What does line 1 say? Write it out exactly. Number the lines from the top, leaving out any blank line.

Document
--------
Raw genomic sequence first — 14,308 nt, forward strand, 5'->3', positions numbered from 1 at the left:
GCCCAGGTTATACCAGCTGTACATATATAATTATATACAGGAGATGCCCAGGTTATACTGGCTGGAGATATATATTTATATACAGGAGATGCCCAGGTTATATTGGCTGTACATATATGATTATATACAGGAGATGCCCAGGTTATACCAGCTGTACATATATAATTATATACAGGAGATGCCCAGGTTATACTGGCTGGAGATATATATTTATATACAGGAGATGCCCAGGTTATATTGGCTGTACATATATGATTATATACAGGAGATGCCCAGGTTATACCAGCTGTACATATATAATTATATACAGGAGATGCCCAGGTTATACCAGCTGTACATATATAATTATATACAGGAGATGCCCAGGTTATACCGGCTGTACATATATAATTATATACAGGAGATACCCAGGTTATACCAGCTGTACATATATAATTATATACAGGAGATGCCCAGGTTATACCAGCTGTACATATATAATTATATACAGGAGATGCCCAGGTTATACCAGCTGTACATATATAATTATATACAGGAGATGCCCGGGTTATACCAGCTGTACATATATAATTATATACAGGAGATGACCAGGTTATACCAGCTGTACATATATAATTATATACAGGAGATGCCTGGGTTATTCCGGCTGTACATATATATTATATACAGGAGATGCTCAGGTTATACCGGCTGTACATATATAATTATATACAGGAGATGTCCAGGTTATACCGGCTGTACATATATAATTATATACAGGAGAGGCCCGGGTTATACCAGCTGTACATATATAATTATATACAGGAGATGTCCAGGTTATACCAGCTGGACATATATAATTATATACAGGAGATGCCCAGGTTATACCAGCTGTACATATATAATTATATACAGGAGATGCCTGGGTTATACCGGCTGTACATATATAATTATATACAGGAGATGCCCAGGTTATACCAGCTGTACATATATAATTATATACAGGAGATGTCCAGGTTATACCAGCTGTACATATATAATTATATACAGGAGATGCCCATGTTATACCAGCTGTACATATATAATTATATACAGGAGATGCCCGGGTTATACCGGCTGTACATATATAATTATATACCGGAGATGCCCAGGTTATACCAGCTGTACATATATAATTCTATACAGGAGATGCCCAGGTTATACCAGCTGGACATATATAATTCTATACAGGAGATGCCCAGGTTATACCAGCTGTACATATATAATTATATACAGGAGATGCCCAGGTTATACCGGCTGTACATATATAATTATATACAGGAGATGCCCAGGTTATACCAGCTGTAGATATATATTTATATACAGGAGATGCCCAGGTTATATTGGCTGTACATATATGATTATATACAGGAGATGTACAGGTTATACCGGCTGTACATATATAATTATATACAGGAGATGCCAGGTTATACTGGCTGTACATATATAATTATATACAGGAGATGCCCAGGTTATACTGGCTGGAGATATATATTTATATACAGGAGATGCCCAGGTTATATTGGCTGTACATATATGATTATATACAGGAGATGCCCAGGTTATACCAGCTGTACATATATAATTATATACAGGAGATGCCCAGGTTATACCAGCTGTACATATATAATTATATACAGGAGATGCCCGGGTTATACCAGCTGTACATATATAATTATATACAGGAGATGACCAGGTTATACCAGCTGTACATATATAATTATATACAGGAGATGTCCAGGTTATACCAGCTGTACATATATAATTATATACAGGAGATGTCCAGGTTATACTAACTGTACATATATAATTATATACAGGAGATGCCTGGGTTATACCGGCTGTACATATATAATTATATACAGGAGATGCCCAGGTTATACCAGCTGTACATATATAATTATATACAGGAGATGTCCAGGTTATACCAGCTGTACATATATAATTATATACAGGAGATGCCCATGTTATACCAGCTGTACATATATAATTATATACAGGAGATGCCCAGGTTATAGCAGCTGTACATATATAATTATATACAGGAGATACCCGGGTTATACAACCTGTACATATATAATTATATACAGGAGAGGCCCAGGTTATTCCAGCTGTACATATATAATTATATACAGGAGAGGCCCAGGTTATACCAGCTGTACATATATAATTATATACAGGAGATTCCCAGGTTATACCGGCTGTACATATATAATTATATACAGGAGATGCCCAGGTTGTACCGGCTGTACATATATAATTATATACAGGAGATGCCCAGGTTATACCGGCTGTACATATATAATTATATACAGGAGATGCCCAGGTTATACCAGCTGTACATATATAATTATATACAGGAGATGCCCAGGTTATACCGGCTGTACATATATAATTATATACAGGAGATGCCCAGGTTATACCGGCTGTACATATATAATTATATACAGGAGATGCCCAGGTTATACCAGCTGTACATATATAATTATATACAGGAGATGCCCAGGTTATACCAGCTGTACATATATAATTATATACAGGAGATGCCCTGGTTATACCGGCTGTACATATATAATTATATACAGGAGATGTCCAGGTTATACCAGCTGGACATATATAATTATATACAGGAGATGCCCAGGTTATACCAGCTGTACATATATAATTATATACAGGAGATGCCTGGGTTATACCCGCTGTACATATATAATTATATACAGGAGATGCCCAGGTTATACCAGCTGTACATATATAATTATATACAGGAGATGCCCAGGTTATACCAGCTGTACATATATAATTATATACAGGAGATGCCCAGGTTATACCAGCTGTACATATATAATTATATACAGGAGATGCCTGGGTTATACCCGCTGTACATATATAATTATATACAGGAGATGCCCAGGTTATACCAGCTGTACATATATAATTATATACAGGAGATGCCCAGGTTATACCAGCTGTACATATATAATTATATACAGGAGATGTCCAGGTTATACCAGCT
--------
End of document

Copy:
Raw genomic sequence first — 14,308 nt, forward strand, 5'->3', positions numbered from 1 at the left: